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Junior doctors worry about quality of care and long working hours

Many still afraid to voice concerns and concerned by too little time to care for patients properly

Caroline White

Wednesday, 06 August 2014

Over half of junior doctors worry about the quality of care given to patients and struggle to cope with long working hours, reveal two surveys published today as thousands of newly qualified doctors start their working lives.

A Medical Protection Society (MPS) survey of 1,000 junior doctors in foundation years 1 (FY1) and 2 (FY2) found that over half (51%) of FY1s have had concerns about the quality of care in their workplace and almost two thirds (62%) had told a fellow trainee in confidence about it.

But of the 48% of FY2s who had similar concerns about the quality of care in their workplace, 67% had raised the matter with a clinical manager.

Most (82%) of the FY1s had struggled with long hours over the previous 12 months—a 7% increase on the previous year—and over two thirds (68%) had struggled to cope with heavy workloads.

Two thirds of FY1s said they had not had enough time to study, and most (85%) said they worked beyond their contracted hours.

Seven out of 10 FY1s found not having enough time to give patients the care they required difficult. A significant proportion (39%) of all respondents felt that more doctors on the ward would increase job satisfaction.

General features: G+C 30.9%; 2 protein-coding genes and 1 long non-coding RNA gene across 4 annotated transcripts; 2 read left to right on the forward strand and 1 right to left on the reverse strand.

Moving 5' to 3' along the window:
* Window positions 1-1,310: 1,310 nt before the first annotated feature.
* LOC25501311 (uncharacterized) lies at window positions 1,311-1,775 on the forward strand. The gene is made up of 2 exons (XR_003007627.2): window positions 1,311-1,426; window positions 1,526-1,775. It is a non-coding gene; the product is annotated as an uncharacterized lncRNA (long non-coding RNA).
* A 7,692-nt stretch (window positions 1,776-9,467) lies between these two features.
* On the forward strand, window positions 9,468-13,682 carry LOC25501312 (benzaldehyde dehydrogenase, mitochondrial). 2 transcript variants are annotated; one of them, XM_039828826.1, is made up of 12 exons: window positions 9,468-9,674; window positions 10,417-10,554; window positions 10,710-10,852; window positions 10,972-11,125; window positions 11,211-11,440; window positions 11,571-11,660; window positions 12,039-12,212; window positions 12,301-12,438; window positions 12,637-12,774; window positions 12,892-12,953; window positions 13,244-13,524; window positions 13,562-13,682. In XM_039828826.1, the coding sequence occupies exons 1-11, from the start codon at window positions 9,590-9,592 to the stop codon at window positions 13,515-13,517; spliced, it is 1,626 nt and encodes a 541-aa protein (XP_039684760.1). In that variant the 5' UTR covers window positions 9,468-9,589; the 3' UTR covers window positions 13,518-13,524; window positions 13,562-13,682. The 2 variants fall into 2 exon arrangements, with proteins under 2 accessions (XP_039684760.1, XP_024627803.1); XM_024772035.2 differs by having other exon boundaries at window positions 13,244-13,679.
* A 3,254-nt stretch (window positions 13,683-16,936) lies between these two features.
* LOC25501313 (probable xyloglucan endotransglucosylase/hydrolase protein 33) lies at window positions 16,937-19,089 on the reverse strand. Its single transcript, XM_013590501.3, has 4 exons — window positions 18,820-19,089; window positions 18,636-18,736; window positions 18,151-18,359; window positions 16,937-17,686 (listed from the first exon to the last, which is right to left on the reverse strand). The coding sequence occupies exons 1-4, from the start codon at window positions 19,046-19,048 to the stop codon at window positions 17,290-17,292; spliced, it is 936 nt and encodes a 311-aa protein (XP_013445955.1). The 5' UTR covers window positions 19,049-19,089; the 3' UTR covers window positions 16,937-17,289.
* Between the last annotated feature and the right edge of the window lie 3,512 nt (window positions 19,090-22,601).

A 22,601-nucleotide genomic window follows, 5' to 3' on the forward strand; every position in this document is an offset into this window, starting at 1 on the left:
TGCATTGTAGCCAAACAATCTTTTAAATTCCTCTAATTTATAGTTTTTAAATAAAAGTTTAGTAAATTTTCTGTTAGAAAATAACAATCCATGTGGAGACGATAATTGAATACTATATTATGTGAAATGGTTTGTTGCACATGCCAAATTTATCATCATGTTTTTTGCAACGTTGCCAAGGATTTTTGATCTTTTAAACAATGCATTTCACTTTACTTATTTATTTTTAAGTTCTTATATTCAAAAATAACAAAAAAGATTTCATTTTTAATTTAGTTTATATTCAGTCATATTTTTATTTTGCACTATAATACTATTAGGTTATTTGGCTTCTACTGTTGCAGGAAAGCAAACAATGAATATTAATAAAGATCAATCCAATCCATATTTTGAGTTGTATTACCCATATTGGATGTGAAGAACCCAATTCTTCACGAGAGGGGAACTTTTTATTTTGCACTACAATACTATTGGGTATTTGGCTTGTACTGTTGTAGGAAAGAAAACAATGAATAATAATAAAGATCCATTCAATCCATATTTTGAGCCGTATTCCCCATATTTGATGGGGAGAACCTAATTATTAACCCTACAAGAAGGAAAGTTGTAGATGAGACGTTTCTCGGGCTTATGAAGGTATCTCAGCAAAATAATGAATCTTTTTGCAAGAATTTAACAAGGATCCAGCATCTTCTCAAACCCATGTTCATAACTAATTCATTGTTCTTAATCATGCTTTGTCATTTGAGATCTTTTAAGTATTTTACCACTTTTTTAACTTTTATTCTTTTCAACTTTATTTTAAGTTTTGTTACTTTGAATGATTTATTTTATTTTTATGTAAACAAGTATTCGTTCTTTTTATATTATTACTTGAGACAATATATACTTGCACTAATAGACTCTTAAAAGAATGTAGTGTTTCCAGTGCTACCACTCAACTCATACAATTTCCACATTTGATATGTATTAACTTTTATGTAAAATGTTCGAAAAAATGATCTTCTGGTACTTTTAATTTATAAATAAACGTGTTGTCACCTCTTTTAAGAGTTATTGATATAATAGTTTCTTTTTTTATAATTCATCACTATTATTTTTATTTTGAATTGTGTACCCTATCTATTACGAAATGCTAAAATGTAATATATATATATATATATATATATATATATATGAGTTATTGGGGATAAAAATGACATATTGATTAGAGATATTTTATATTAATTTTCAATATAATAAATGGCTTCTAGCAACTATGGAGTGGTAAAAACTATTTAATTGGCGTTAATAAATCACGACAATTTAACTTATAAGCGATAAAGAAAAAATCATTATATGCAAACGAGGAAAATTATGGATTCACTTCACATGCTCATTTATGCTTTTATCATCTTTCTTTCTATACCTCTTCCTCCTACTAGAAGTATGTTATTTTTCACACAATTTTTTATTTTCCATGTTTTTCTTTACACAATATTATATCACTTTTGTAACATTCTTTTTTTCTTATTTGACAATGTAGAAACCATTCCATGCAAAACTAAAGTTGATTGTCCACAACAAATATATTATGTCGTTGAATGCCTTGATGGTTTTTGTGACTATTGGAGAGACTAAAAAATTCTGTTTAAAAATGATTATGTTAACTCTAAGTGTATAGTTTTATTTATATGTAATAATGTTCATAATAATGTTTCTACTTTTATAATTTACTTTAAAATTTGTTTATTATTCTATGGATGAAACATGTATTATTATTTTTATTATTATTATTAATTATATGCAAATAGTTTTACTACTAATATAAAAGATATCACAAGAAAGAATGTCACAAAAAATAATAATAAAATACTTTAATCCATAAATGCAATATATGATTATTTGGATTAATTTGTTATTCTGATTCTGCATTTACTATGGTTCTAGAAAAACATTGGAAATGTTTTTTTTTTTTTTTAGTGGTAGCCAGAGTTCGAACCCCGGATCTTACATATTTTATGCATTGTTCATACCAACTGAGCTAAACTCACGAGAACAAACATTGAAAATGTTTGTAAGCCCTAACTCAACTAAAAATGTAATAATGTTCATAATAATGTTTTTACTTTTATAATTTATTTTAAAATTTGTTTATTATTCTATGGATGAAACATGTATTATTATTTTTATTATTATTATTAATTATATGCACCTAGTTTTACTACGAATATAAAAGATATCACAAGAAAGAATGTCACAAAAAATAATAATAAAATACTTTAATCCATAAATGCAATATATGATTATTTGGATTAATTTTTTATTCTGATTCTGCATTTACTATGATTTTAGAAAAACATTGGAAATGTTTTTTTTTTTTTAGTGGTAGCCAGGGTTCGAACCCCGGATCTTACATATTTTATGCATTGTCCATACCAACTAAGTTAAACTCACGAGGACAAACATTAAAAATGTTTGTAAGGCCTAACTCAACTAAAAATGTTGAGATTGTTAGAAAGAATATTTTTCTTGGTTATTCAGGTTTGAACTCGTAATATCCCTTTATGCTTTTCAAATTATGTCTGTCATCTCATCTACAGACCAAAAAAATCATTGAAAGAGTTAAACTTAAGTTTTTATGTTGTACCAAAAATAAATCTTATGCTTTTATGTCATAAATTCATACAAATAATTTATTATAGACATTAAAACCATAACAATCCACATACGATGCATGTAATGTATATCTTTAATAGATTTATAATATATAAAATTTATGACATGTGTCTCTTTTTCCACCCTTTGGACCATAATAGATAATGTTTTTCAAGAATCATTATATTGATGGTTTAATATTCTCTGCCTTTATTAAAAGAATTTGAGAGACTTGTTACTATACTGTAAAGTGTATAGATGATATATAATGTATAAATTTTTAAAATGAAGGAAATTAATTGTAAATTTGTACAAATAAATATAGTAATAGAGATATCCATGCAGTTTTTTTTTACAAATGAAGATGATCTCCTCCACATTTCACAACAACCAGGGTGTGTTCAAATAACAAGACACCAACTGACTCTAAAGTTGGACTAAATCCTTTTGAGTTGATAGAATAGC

Despite their concerns over half of respondents (60%) said they chose a career in medicine because they wanted to help people, with only 2% saying that they were motivated by potential future earnings.

Dr Pallavi Bradshaw, medicolegal adviser at the MPS, said that it was encouraging that even after the struggles of their foundation years, two thirds of the doctors surveyed remained enthusiastic about their future career.

But he said that senior doctors and managers needed to promote an open culture to enable trainees to voice concerns about patient safety.

“It is encouraging to see that those in their second year of training feel confident to report such matters. Senior clinicians and clinical managers have a responsibility for creating an open culture and an environment where recognition and discussion of care quality issues is routine,” he said.

In a second survey carried out by the Medical Defence Union (MDU), working long hours emerged as the primary concern for respondents.

Two thirds of junior doctors and medical students (499 out of 704) said this was a worry, and 60% of newly qualified doctors were concerned about the lack of support from more senior colleagues.

Nearly half of junior doctors (126 out of 277) also said that they had struggled to maintain a work-life balance since graduating, with several reporting that they had struggled to book periods of annual leave.

Dr Andrew Collier, Co-chair of the BMA Junior Doctor Committee, said that it was critical junior doctors felt supported and encouraged to speak out about any concerns they had about patient care.

"It's really worrying that so many junior doctors feel they don't have enough time to give patients the care they need and that many have had to raise concerns over the quality of care. This shows that rising workloads are becoming a real barrier to patient care, something which was echoed in a recent BMA survey of doctors.”

He added: “If medicine is to remain an attractive career option, and to protect a generation of young doctors from burnout, we need to get to grips with the recurring problems of excessive workloads, long hours and the chipping away of time for training and development.”

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